Hip Instability: FAI can cause the hip joint to feel unstable or weak, particularly during activities that require sudden changes in direction.
Hip Locking: In some cases, FAI can cause the hip joint to lock or catch, making it difficult to move the hip.
Pain with Activity: Pain and discomfort may be worse during or after activities that involve repetitive hip movements, such as running, jumping, or squatting.
Limping: Severe cases of FAI can cause a limp or altered gait pattern due to pain and limited range of motion.
It’s important to see a healthcare professional if you experience any of these signs and symptoms. Early diagnosis and treatment can help prevent further damage to the hip joint and improve outcomes.
Treatment for Femoroacetabular Impingement (FAI)
Physiotherapy can be an effective treatment for femoroacetabular impingement (FAI) by helping to reduce pain, improve range of motion, and strengthen the muscles surrounding the hip joint. Here are some common physiotherapy treatments for FAI:
Stretching: Tight muscles around the hip joint can contribute to FAI symptoms. A physiotherapist can recommend stretching exercises to improve flexibility and reduce muscle tightness.
Strengthening: Strengthening exercises can help to improve the stability and control of the hip joint, reducing the risk of impingement. A physiotherapist can recommend exercises to strengthen the hip muscles, including the glutes, hip flexors, and hip rotators.
Manual Therapy: Manual therapy techniques, such as joint mobilization and soft tissue massage, can help to reduce pain, improve range of motion, and improve the alignment of the hip joint.
Activity Modification: A physiotherapist can recommend modifications to activities that exacerbate FAI symptoms, such as avoiding certain types of exercise or changing the way activities are performed to reduce stress on the hip joint.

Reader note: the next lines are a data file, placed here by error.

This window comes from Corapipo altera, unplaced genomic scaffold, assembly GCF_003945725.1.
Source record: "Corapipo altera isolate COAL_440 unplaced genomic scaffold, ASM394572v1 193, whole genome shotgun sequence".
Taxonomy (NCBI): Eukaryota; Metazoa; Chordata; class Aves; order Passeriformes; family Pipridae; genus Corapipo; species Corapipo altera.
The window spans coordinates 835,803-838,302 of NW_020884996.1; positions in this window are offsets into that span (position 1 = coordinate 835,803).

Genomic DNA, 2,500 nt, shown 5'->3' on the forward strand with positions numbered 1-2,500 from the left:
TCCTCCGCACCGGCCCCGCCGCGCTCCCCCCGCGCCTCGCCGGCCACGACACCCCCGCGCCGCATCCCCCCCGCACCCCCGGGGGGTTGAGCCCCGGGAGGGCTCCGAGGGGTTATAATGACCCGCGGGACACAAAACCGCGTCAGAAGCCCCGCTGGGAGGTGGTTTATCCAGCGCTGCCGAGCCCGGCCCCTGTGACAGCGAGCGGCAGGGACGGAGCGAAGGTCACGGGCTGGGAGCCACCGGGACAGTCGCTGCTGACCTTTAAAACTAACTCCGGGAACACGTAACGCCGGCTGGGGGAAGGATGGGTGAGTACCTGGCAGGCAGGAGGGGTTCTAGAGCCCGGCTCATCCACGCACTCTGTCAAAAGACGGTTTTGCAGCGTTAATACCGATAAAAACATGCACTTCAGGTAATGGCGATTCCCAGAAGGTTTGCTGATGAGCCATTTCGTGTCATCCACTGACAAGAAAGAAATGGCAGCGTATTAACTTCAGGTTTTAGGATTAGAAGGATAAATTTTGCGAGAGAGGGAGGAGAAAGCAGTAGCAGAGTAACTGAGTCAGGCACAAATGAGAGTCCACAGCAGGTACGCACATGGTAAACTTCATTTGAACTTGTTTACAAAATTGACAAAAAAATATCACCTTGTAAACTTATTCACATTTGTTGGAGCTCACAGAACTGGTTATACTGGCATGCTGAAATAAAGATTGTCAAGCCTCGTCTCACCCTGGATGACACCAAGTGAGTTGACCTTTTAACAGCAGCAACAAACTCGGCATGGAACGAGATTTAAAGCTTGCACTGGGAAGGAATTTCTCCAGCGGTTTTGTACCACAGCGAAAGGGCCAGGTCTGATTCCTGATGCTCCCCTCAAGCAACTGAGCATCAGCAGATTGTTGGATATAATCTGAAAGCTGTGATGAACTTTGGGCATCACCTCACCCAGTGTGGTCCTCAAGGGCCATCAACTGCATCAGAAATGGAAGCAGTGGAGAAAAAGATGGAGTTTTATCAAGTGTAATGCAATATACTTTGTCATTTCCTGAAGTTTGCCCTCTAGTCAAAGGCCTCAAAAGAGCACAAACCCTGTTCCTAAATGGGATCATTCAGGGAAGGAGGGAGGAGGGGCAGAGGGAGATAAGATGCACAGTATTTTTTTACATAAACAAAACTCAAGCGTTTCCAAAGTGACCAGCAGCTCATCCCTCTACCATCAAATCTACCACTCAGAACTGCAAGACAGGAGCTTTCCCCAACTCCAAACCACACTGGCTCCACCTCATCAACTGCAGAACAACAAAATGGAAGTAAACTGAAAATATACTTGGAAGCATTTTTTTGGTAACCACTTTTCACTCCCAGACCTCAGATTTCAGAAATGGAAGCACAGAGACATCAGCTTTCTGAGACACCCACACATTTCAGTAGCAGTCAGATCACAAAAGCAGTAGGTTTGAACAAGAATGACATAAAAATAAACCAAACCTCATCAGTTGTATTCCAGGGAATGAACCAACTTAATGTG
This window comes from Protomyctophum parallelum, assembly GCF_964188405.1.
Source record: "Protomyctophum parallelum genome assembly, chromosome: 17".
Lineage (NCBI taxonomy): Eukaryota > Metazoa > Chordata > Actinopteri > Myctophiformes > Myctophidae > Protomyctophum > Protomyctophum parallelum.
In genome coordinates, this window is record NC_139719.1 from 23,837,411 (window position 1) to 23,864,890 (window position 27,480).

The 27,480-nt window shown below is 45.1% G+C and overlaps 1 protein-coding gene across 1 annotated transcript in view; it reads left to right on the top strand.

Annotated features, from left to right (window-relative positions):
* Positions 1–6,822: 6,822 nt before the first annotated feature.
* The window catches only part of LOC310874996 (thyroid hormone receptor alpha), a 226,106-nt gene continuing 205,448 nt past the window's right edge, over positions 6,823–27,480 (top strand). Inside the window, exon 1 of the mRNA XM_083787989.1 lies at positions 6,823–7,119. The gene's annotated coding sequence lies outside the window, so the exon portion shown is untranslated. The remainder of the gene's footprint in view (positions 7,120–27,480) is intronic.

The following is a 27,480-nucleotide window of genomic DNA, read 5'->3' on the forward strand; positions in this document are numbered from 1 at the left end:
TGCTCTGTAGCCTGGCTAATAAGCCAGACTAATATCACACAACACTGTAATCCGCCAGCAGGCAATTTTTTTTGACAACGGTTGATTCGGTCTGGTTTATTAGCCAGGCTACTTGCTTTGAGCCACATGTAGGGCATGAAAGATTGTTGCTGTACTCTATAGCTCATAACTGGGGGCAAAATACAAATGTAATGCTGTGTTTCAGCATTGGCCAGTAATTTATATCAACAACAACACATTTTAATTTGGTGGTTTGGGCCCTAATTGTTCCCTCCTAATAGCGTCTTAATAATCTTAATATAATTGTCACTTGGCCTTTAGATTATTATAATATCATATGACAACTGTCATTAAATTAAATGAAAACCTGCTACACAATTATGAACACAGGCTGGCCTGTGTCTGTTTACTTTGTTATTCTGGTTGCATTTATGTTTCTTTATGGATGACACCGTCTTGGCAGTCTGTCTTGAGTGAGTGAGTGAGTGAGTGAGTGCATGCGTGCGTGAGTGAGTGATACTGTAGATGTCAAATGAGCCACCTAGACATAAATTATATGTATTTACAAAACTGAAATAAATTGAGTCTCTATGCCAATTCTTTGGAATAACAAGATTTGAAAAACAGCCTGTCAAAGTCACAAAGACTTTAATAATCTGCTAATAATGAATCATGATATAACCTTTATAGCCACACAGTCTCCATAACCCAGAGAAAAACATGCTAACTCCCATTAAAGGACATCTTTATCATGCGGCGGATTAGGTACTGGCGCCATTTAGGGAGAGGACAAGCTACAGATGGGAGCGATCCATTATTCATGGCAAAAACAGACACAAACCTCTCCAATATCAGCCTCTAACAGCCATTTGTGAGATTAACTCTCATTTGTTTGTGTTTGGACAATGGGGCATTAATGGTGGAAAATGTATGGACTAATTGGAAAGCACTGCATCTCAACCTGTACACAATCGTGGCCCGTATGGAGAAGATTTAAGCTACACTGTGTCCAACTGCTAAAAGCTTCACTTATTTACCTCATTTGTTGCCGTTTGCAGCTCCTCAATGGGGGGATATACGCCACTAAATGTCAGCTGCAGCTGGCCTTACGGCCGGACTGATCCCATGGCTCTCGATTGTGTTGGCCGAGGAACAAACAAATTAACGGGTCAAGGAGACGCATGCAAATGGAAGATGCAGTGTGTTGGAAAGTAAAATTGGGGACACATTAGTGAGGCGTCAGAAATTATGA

Education: A physiotherapist can provide education on proper posture and movement patterns to reduce stress on the hip joint and prevent further damage.
Taping: Kinesiology tape can be used to support the hip joint and reduce pain during activities.
Modalities: Modalities, such as ice or heat, ultrasound, or electrical stimulation, may be used to reduce pain and inflammation in the hip joint.
It’s important to work with a qualified physiotherapist who has experience treating FAI to develop an individualized treatment plan. Treatment goals will vary depending on the severity of the condition and the individual’s goals and needs. In some cases, surgery may be necessary to correct the underlying bony abnormalities that are causing the impingement.
If you have any questions or would like to speak to a therapist about femoroacetabular impingement (FAI) please call us at 03 9836 1126.
López-Royo MP, Reche-Navarro E, Sánchez-Rodríguez R, et al. (2021). Effectiveness of conservative physiotherapy in patients with femoroacetabular impingement syndrome: a randomized controlled trial. Physiotherapy